Managing Premenstrual Syndrome (PMS) Cravings

Managing Premenstrual Syndrome (PMS) Cravings

Women might find that their cravings for certain foods increase for a few (or many) days before the woman’s period begins. The most common culprits are salty foods and sweets. It might lead to too much calorie intake, and excess sodium levels can cause fluid retention. 

A few tips which may help to combat the PMS food cravings: 

  • Have fiber-rich foods.
  • Eat smaller but more frequent meals.
  • Add protein-rich foods to your diet.
  • Drink more water.

A Healthy Diet Chart

A Healthy Diet Chart

With the help of proper nutrition for your menstrual pain, you can manage many issues related to menstruation to a certain extent. Here is a simple diet chart which you can follow to stay healthy in those days.

Breakfast (8:00-8:30 AM)Soy Milk (1 glass) + 6 Almonds + 4 Cashews + 4 Raisins + Egg Poach (1)/Bread veg omelette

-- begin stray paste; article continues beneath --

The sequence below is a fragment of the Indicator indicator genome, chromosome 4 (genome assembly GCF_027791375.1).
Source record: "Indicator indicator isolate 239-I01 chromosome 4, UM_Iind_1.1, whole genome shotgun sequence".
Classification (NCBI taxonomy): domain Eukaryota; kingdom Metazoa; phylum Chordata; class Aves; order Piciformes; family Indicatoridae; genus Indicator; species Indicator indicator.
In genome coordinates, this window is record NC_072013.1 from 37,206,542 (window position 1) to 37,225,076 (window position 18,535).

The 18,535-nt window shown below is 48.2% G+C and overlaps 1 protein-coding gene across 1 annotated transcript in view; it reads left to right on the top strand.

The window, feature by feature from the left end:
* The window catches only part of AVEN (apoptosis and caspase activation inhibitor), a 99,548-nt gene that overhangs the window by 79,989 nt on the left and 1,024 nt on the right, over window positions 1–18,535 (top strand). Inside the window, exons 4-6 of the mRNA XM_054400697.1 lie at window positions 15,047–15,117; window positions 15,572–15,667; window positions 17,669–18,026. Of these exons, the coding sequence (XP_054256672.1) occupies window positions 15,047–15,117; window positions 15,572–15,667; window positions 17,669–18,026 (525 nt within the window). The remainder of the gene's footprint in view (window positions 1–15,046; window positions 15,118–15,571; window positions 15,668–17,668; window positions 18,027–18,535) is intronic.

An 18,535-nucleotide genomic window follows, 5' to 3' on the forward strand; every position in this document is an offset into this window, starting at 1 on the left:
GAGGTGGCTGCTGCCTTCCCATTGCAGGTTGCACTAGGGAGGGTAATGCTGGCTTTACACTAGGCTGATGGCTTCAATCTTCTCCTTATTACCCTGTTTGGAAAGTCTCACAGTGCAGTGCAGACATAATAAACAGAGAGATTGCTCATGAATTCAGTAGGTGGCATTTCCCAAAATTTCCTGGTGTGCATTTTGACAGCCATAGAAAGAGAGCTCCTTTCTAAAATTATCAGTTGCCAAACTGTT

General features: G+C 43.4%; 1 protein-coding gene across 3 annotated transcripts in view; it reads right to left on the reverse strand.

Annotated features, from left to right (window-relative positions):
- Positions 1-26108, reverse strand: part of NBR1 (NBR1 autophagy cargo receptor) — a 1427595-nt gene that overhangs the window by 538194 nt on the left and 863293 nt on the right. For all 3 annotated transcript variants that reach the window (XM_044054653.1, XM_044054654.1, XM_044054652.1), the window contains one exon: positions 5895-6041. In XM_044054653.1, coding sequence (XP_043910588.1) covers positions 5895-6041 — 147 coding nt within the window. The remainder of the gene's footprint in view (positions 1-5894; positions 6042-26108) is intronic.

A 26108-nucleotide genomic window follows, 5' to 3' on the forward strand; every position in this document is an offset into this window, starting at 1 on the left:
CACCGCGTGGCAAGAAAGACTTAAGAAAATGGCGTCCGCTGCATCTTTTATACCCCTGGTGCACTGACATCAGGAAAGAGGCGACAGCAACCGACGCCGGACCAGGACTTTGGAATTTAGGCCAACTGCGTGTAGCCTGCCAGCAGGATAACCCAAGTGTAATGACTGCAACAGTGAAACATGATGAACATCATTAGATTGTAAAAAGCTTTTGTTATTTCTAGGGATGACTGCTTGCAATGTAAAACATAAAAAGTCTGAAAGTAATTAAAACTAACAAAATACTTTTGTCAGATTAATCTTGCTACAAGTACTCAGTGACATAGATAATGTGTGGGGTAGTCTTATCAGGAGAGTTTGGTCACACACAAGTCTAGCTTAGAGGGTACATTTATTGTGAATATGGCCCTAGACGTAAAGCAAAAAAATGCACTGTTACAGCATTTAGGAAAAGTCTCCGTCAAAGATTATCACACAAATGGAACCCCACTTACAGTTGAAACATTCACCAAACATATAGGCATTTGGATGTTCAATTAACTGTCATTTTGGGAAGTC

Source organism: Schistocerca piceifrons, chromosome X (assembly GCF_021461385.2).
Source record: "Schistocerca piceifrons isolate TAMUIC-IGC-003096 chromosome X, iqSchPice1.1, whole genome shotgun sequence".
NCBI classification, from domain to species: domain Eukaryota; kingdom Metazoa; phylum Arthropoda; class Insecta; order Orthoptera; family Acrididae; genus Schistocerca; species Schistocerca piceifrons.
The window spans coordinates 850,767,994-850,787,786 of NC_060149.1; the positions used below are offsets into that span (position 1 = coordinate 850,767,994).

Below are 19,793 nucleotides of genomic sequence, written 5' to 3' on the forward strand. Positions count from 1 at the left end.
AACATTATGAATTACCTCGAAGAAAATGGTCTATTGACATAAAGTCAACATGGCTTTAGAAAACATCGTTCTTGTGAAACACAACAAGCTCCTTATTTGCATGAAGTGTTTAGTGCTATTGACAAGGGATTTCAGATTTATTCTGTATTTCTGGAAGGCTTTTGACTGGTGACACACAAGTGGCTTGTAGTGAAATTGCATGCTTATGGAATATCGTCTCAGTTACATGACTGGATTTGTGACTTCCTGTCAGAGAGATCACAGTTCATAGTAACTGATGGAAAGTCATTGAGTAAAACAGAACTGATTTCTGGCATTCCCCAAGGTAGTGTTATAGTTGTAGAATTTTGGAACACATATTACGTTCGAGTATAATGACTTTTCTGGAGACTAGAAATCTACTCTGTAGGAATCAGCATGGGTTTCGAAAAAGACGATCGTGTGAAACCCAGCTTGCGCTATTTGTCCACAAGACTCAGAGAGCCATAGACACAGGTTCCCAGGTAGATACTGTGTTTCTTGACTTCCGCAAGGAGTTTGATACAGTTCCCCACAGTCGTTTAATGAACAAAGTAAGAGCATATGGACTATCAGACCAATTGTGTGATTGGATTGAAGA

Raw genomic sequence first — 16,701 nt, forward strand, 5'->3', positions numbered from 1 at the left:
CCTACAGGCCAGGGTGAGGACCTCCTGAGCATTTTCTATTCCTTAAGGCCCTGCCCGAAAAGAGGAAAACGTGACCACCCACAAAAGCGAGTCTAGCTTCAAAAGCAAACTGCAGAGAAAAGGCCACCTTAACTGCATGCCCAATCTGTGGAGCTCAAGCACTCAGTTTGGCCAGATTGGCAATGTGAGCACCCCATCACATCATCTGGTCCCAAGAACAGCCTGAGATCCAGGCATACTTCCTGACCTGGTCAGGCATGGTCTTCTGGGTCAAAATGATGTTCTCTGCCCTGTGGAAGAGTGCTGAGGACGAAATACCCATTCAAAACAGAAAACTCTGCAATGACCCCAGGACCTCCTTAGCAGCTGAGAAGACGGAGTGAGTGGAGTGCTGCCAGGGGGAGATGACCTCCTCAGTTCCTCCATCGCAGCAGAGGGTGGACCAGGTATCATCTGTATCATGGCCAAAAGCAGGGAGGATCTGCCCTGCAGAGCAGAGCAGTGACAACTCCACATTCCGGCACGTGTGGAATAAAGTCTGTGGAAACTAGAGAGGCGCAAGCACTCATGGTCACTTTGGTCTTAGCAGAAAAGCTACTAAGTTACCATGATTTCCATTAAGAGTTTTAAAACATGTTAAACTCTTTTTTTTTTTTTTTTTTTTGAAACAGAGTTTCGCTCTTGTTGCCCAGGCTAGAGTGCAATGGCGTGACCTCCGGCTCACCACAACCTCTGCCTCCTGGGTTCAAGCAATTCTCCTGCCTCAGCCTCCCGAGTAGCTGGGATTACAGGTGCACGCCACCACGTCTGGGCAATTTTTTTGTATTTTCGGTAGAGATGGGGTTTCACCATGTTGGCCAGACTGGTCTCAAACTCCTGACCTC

Mid-Meal (11:00-11:30 AM)2 Oranges/Lemons/Bananas/Fruits or Fruit Juices
Lunch (2:00-2:30 PM)Parboiled Rice (1/2 cup) + Dal (1/2 cup) + 2 chapati + Paneer Curry (1/2 cup)/green veg/salad-200 gm/curd-100 gm
Evening (4:00-4:30 PM)Aloo Chat with Curd and Boiled Black Chana (1 cup)/soup with butter
Dinner (8:00-8:30 PM)Chapatti (2) + Spinach Curry (1/2 cup)/veg/non veg/dal 1 cup/1/2 brown rice
Bedtime (around 10 pm)Milk (200) with raw turmeric/cardamom pinch-wise

What We Didn’t Learn In Our School And College

What We Didn't Learn About Menstruation In Our School And College

The sad part of the story is that a girl in her adolescence doesn’t receive any proper knowledge about her menstrual cycle, which she faces every month. She learns about this from her friends and women in her family with many hesitations, questions, and fear in her mind. These topics must be discussed and taught as a part of regular study. So that everyone can understand the pain a woman undergoes in her life.